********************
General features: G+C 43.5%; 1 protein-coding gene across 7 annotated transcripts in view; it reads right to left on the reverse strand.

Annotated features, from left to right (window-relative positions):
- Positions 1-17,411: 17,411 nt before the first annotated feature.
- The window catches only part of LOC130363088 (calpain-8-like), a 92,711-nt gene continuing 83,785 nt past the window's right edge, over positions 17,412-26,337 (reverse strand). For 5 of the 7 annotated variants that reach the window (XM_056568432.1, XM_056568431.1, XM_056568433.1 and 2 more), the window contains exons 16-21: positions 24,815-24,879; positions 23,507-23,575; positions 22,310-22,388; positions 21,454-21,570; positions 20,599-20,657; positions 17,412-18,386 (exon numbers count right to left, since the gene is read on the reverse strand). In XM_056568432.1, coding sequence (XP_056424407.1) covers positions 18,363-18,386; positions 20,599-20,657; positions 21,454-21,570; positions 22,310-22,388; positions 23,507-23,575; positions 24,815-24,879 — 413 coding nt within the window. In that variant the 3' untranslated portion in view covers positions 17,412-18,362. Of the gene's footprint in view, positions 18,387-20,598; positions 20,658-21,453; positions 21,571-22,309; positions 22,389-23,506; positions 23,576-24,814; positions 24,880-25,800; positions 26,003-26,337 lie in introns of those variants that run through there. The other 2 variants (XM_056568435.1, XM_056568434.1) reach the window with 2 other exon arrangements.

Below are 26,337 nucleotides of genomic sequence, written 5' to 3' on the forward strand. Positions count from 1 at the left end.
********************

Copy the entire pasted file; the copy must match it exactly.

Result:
General features: G+C 43.5%; 1 protein-coding gene across 7 annotated transcripts in view; it reads right to left on the reverse strand.

Annotated features, from left to right (window-relative positions):
- Positions 1-17,411: 17,411 nt before the first annotated feature.
- The window catches only part of LOC130363088 (calpain-8-like), a 92,711-nt gene continuing 83,785 nt past the window's right edge, over positions 17,412-26,337 (reverse strand). For 5 of the 7 annotated variants that reach the window (XM_056568432.1, XM_056568431.1, XM_056568433.1 and 2 more), the window contains exons 16-21: positions 24,815-24,879; positions 23,507-23,575; positions 22,310-22,388; positions 21,454-21,570; positions 20,599-20,657; positions 17,412-18,386 (exon numbers count right to left, since the gene is read on the reverse strand). In XM_056568432.1, coding sequence (XP_056424407.1) covers positions 18,363-18,386; positions 20,599-20,657; positions 21,454-21,570; positions 22,310-22,388; positions 23,507-23,575; positions 24,815-24,879 — 413 coding nt within the window. In that variant the 3' untranslated portion in view covers positions 17,412-18,362. Of the gene's footprint in view, positions 18,387-20,598; positions 20,658-21,453; positions 21,571-22,309; positions 22,389-23,506; positions 23,576-24,814; positions 24,880-25,800; positions 26,003-26,337 lie in introns of those variants that run through there. The other 2 variants (XM_056568435.1, XM_056568434.1) reach the window with 2 other exon arrangements.

Below are 26,337 nucleotides of genomic sequence, written 5' to 3' on the forward strand. Positions count from 1 at the left end.